The Garden Community for Garden Lovers

Cheshire, United Kingdom Gb

I've moved to a new house with a small rectangular south west facing garden. The back border I've planted 2 pleach trees and a large round box bush. The right side has a large beech hedge and the left hand border is a blank space. Because it's small space I think a formal planting scheme would be suit it best hence the pleach trees. The sissinghurst white garden is my inspiration but I'm stuck on what plants in a narrow border, I'd like some evergreens too. I'd be grateful for any and all ideas. Many thanks.



Hi Knutsford and welcome to GoY. How deep is your 'narrow boarder' and what is the size of the garden overall, a photo added to your question would give us all a better idea of what is possible.

23 Feb, 2017


In particular, how long and wide is this border you want to plant, and how much sun does it get?

23 Feb, 2017


Also, what kind of trees are they? Pleaching is a training technique that can be used with many species, some easier to deal with in small spaces than others.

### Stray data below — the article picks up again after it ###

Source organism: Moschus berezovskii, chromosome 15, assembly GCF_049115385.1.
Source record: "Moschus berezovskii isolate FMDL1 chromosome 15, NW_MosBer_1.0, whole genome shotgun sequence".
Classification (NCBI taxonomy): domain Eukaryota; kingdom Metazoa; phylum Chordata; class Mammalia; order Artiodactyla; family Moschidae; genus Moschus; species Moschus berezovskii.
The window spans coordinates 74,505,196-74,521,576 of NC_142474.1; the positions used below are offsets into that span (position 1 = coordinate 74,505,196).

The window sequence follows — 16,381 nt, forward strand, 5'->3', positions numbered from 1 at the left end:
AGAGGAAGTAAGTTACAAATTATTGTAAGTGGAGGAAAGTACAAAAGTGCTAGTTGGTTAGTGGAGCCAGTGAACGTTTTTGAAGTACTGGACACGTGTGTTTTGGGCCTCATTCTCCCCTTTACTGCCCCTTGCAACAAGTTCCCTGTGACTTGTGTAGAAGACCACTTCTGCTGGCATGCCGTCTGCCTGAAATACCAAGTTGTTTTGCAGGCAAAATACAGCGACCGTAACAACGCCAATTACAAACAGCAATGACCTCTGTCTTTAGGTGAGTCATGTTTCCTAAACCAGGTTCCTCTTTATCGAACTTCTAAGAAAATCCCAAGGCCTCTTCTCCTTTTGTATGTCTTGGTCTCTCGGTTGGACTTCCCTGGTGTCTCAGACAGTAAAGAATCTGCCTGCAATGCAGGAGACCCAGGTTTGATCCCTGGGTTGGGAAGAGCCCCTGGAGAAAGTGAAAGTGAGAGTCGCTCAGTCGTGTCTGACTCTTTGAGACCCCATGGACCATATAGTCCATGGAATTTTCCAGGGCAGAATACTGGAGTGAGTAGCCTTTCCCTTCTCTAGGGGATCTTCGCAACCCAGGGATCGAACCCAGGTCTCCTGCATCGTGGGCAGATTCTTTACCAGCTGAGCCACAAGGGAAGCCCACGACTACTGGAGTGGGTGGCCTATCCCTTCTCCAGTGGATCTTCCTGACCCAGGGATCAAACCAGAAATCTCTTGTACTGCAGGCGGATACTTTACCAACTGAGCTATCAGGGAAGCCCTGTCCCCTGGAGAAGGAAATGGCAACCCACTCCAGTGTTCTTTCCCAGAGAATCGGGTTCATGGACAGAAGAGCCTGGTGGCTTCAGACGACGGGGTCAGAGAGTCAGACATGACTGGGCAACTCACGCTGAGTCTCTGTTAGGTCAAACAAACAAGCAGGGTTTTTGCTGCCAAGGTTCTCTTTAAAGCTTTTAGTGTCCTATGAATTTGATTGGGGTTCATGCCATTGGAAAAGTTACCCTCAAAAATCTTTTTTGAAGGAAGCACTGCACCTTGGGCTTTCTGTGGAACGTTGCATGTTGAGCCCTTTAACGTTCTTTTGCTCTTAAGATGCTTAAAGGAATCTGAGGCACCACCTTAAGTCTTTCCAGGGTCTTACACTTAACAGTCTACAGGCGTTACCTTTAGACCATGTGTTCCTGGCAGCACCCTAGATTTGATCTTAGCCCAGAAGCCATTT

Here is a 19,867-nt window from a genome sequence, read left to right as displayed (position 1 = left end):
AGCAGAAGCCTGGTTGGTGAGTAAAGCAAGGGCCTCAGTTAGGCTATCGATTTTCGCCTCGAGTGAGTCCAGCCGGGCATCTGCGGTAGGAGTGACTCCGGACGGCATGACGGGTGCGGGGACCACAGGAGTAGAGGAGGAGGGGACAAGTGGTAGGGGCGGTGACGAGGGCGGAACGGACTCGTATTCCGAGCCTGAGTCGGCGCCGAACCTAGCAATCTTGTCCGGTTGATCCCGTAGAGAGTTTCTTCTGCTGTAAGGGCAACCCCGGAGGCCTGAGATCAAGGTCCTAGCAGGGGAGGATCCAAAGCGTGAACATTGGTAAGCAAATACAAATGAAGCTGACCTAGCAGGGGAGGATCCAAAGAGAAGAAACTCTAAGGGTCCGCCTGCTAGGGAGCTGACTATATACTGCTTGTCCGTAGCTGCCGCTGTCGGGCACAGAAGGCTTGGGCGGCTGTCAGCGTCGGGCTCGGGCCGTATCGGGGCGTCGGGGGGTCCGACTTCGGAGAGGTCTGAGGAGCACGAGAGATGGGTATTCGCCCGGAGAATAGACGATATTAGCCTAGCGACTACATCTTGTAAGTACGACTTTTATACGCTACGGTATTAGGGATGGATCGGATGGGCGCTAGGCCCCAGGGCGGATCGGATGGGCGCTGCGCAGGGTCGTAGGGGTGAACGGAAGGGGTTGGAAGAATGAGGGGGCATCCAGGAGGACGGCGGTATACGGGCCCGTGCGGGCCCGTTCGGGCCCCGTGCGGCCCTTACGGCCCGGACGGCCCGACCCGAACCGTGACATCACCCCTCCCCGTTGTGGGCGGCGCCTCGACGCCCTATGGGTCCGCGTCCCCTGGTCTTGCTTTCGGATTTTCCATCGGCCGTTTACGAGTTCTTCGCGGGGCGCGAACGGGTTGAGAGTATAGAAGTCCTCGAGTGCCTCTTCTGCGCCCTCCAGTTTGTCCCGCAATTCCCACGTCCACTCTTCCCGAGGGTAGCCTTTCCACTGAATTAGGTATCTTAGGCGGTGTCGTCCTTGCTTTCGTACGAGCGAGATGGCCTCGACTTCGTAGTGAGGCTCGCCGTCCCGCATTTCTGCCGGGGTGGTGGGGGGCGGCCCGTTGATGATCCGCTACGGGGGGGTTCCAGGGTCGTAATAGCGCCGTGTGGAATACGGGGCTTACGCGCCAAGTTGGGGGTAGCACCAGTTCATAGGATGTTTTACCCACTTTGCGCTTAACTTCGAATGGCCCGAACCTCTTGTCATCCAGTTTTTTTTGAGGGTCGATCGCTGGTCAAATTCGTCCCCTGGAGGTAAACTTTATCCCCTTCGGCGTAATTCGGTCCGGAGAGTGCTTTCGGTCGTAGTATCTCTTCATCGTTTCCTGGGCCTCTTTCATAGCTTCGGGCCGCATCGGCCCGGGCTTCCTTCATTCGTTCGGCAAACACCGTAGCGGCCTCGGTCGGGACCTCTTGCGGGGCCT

23 Feb, 2017


Thanks for the prompt replies. The border is approx 15 feet long and a very narrow 30 inches in depth. It gets quite a lot of sun and is well sheltered as it has a fence behind it and I believe the pleach trees are quercus ilex.

I'd send a picture but it's a bit stormy at the moment:)

Thanks again.

23 Feb, 2017


Hmm, difficult to make something that length and width attractive once planted. Photos would be good, is it possible to widen that border, or at least one or two parts along it?

23 Feb, 2017


Unfortunately it's not possible to widen the border as it has been edged with edging stones that have been concreted in and I don't want to go to the expense of digging them out and relaying. It's not something I'd want to try as I'm not handy!!

I will enclose a photo when storm Doris calms down.

Thank you.

23 Feb, 2017


Hmmm...Holly Oaks are slow growing and deep rooted, but will need watching with the pruning and training. If they run wild, they will overrun the entire garden, and threaten nearby paving and foundations. Be sure to look up pleaching techniques, since that is an ongoing process.

24 Feb, 2017


Would still be good to see a photo of the garden...

24 Feb, 2017


You could try a 'shrub-size' Amelanchier, or the even smaller Prunus kojo-no-mai (dwarf cherry) . . . both about 3ft tall with lovely white blossom any day now!

25 Feb, 2017

How do I say thanks?

Answer question


Not found an answer?